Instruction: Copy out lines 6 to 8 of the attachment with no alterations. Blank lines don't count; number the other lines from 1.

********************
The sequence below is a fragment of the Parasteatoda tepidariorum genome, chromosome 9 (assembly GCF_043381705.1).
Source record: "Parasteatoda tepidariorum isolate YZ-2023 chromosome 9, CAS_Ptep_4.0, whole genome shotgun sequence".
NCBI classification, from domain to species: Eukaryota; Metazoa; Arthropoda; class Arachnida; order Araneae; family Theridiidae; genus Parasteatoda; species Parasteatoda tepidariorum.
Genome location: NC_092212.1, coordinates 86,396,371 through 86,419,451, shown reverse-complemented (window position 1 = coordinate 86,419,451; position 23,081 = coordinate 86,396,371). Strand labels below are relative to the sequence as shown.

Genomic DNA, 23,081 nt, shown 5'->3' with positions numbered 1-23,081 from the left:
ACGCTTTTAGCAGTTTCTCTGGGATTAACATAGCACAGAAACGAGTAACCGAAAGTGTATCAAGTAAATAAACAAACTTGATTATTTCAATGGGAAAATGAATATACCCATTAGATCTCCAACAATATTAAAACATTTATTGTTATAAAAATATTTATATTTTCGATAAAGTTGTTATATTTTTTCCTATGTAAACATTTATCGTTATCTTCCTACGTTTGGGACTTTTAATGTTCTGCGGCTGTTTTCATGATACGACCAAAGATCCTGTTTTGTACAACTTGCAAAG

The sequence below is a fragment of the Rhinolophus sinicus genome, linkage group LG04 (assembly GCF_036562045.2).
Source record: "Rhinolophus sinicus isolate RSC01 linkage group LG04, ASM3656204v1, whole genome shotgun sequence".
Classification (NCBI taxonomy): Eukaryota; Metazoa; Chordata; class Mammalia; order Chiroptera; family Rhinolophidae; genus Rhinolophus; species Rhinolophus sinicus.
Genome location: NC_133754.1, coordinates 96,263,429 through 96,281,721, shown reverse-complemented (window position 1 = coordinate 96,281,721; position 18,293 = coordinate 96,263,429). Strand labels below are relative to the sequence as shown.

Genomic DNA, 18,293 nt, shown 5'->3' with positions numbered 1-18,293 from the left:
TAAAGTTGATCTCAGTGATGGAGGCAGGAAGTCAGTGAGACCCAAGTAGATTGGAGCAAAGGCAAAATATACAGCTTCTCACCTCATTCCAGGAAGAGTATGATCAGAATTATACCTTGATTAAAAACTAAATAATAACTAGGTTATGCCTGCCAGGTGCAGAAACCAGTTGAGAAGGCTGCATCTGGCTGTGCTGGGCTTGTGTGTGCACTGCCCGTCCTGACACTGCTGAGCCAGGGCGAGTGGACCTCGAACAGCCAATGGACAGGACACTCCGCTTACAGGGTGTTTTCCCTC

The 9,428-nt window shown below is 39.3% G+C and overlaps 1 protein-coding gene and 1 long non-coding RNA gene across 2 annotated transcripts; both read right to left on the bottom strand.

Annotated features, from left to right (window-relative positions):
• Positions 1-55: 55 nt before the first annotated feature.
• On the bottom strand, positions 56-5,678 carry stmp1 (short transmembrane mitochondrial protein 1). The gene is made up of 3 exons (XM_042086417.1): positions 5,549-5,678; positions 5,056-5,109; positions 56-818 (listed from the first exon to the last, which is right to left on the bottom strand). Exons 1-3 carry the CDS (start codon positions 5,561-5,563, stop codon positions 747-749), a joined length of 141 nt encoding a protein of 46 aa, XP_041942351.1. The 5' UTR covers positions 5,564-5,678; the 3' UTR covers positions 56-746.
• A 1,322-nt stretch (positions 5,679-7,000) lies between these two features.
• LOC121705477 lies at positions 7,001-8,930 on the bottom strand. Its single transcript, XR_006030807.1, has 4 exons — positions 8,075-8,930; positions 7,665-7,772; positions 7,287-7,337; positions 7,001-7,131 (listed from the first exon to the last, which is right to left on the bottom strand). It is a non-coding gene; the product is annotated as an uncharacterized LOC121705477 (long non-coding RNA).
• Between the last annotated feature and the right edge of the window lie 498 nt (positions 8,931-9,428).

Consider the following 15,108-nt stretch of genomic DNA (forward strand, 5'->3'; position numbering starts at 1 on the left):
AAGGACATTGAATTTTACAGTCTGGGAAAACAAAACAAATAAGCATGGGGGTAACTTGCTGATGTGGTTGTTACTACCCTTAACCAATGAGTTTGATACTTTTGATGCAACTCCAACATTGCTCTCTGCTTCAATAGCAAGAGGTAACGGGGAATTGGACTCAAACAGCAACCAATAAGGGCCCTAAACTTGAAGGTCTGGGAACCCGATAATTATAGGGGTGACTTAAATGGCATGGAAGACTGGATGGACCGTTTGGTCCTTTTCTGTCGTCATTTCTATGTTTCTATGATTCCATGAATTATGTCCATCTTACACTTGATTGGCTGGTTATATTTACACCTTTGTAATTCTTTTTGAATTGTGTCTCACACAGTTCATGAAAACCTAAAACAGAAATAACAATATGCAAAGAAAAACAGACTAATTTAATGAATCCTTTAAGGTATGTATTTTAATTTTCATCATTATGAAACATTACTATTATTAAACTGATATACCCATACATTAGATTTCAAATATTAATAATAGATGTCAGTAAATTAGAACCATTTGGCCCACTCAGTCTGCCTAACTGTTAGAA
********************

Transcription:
ACGCTTTTAGCAGTTTCTCTGGGATTAACATAGCACAGAAACGAGTAACCGAAAGTGTATCAAGTAAATAAACAAACTTGATTATTTCAATGGGAAAATGAATATACCCATTAGATCTCCAACAATATTAAAACATTTATTGTTATAAAAATATTTATATTTTCGATAAAGTTGTTATATTTTTTCCTATGTAAACATTTATCGTTATCTTCCTACGTTTGGGACTTTTAATGTTCTGCGGCTGTTTTCATGATACGACCAAAGATCCTGTTTTGTACAACTTGCAAAG

The sequence below is a fragment of the Rhinolophus sinicus genome, linkage group LG04 (assembly GCF_036562045.2).
Source record: "Rhinolophus sinicus isolate RSC01 linkage group LG04, ASM3656204v1, whole genome shotgun sequence".